2014 - Volume #38, Issue #1, Page #20[ Sample Stories From This Issue | List of All Stories In This Issue | Print this story | Read this issue]
Air Shocks On Gooseneck Trailer Improve The Ride
“I use this trailer to haul both big and small square bales. Any time I think the load needs more support, I just use an air compressor to fill the shocks,” says Bahe. “The shocks are designed for about 7 in. of travel, so whenever I hit a bump the hitch can flex up or down as much as 6 in.
“It makes a big difference on bumpy roads, especially when I’m pulling 10,000 to 15,000-lb. loads,” says Bahe. “It cuts the ride’s roughness down by 50 percent or more by taking the shock at the hitch, rather than letting it reverberate through the truck and its transmission/driveline.”
He unbolted the 2 parts of the telescoping hitch and drilled new holes in them, then bolted the air shocks on either side. Air lines run from each shock to a junction box located at the upper part of the hitch. A pair of safety chains attach to the shocks and to a long bolt that runs through the trailer hitch.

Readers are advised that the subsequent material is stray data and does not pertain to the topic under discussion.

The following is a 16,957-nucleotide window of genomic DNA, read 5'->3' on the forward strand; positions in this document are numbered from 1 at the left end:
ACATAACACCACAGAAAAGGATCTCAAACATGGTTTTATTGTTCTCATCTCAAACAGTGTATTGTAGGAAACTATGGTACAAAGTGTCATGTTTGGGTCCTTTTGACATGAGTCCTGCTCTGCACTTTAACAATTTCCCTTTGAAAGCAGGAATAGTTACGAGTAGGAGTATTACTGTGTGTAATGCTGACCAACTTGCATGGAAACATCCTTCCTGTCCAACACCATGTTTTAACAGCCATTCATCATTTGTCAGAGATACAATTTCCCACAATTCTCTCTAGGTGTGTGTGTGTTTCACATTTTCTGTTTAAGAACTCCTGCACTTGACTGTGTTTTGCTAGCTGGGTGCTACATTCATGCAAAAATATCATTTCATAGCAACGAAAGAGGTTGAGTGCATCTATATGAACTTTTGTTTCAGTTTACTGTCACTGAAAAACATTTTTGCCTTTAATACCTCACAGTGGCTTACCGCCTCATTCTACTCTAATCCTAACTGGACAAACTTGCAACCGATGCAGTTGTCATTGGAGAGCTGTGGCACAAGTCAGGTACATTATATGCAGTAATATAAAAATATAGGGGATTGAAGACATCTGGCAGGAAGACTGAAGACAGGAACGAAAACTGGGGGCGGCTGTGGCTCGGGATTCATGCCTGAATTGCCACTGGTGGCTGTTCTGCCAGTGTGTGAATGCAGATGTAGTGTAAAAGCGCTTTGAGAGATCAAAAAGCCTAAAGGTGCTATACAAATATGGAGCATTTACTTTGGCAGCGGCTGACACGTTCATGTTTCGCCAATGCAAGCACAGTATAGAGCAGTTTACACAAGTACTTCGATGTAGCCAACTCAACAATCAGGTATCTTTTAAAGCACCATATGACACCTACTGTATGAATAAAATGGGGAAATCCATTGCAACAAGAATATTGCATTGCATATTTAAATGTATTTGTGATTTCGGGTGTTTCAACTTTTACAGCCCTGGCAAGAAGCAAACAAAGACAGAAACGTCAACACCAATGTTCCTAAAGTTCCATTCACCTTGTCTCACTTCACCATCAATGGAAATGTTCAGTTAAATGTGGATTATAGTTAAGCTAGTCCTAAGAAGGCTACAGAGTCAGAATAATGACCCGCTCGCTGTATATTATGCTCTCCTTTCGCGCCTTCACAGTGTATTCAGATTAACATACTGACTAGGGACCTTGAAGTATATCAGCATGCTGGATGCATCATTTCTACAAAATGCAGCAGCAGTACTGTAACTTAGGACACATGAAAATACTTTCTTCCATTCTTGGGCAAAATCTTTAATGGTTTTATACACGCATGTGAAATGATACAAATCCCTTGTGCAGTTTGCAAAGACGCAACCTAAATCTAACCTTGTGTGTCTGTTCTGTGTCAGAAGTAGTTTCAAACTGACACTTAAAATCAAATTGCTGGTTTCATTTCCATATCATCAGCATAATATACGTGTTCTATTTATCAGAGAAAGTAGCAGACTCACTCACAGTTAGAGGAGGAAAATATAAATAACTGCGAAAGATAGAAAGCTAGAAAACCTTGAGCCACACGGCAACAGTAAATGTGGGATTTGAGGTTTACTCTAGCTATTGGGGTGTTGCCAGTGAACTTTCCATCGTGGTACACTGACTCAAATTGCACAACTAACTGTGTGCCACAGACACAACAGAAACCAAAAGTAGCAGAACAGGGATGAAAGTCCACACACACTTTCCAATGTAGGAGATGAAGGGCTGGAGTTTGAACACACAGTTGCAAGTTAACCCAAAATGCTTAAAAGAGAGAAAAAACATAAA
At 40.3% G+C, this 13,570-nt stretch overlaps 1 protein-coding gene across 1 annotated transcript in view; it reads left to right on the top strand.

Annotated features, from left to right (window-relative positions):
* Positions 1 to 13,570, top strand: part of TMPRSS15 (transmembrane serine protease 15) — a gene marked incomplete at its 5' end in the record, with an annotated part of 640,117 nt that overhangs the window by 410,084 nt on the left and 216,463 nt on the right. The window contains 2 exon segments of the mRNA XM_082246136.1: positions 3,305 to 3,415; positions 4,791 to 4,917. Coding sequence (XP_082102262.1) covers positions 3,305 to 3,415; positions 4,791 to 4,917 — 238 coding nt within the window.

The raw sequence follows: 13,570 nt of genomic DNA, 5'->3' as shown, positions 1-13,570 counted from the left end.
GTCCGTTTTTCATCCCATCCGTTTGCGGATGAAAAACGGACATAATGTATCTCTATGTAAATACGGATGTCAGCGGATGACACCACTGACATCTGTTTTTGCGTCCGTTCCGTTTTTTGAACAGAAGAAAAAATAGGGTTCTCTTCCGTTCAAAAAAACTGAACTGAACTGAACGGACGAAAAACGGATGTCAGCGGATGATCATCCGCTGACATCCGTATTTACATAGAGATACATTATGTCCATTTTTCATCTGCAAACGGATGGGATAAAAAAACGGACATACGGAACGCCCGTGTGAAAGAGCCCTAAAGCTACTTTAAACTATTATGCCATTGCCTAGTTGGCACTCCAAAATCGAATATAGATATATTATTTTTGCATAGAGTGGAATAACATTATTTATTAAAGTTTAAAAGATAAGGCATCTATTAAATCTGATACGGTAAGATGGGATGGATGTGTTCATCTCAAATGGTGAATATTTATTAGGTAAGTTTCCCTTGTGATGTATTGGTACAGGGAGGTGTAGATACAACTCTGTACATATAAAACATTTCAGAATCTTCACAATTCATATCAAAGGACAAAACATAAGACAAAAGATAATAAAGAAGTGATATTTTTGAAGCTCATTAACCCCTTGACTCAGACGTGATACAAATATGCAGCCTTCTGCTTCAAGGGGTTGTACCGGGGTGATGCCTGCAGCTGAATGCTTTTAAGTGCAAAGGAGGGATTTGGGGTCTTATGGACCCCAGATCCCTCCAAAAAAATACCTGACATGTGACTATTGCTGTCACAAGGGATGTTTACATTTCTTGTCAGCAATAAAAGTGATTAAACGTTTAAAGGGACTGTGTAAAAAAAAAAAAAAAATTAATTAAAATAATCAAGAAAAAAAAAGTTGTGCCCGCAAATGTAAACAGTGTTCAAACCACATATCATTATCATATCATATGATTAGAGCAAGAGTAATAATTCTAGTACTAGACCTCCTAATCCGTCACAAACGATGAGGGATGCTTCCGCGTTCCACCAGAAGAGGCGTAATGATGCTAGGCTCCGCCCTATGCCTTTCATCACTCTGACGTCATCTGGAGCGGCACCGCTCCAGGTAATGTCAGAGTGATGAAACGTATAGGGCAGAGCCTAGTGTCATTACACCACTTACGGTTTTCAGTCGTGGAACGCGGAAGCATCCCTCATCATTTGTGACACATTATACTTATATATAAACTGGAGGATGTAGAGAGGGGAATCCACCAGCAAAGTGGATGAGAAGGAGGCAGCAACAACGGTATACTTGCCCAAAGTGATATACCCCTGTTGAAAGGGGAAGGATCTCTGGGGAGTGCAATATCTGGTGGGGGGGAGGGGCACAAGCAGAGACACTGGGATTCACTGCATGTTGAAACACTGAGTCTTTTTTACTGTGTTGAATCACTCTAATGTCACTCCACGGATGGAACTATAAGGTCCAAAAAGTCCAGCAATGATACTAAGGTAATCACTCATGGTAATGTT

He also mounted a big coil spring off a 3/4-ton pickup inside the hitch to take the brute force of the load. The coil spring mounts on a steel plate that Bahe welded to the bottom of the hitch, and is held in place at the top by a hardened steel bolt that goes through the hitch.
He uses a 1999 GM 1-ton, 4-WD dual axle crew cab pickup to pull the trailer. “At first I tried using a 1989 Ford F-250 3/4-ton pickup to pull it. It had plenty of power but couldn’t handle big load shifts, which is why I went to the 1-ton pickup. However, it isn’t big enough, either, which is why I added the air shocks,” he notes.
Contact: FARM SHOW Followup, Kevin Bahe, 1027 13th Ave., Monroe, Wis. 53566 (ph 608 669-7879; firstname.lastname@example.org).
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